Notes from the Cincinnati Reds ZIPS Projections for 2024

The Cincinnati Reds are coming off a season where they far-exceeded projections. Can they do it again and reach the playoffs in 2024?

WASHINGTON, DC - AUGUST 28: Nick Lodolo #40 of the Cincinnati Reds pitches against the Washington Nationals at Nationals Park on August 28, 2022 in Washington, DC. (Photo by G Fiume/Getty Images)

Something about breaking out the new calendar every January and seeing the fresh, empty pages of the months ahead is refreshing. A new start with new goals. In baseball, it’s a time for roster discussion, prospect hype, and, of course, projections.

While no projection system is perfect, ZiPS has performed as well, if not better, than other similar systems. In 2023, the model projected the Reds to finish 69-93. The top pitcher was Nick Lodolo, Nick Senzel and Mike Siani were the center fielders, and Mike Moustakas was the DH. Again, not a perfect system but worth discussing, which is what I will do today with the Reds 2024 projections.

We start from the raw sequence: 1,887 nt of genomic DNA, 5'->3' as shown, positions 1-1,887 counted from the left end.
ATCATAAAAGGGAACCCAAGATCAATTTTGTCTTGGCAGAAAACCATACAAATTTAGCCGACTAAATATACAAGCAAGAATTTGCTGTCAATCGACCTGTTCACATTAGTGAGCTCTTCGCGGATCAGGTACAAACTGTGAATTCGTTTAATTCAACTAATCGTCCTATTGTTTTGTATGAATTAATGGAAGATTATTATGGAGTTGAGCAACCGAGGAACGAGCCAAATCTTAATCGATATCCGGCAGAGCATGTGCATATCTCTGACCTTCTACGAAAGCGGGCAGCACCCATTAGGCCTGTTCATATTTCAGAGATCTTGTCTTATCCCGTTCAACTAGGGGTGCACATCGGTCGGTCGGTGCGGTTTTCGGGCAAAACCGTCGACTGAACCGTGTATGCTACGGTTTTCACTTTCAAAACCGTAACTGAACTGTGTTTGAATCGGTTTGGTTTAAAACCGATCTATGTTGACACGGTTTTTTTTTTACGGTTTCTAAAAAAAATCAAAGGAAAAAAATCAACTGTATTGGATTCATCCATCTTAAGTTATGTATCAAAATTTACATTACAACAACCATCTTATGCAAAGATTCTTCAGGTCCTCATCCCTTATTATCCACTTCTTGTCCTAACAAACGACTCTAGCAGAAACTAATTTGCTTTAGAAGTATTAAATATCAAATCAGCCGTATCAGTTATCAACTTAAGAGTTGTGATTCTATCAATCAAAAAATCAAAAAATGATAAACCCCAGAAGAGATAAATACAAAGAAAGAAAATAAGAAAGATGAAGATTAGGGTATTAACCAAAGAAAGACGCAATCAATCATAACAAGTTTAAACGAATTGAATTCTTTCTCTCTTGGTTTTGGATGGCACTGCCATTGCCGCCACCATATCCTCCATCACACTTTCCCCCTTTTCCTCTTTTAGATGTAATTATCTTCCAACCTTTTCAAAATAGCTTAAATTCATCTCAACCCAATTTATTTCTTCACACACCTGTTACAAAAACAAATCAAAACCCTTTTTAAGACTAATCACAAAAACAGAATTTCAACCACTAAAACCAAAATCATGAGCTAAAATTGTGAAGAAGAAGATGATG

Position Players

Matt McLain548.252/.339/.44920181083.2
Jeimer Candelario560.260/.338/.4712341132.6
Elly De La Cruz 616.242/.304/.4372339952.2
TJ Friedl 523.260/.340/.41813181012.1
Spencer Steer 646.264/.347/.45623101122.0
Jonathan India 548.253/.350/.41416111031.7
Tyler Stephenson 455.257/.334/.406130971.6
Christian Encarnacion-Strand559.262/.320/.4882841121.5
Noelvi Marte 546.268/.330/.4051417951.1
Will Benson 468.227/.338/.41815181011.2
Jake Fraley 367.250/.331/.42513151031.0
Blake Dunn 521.242/334/.3951728941.4
Luke Maile 212.246/.327/.39051910.7
2024 ZiPS projections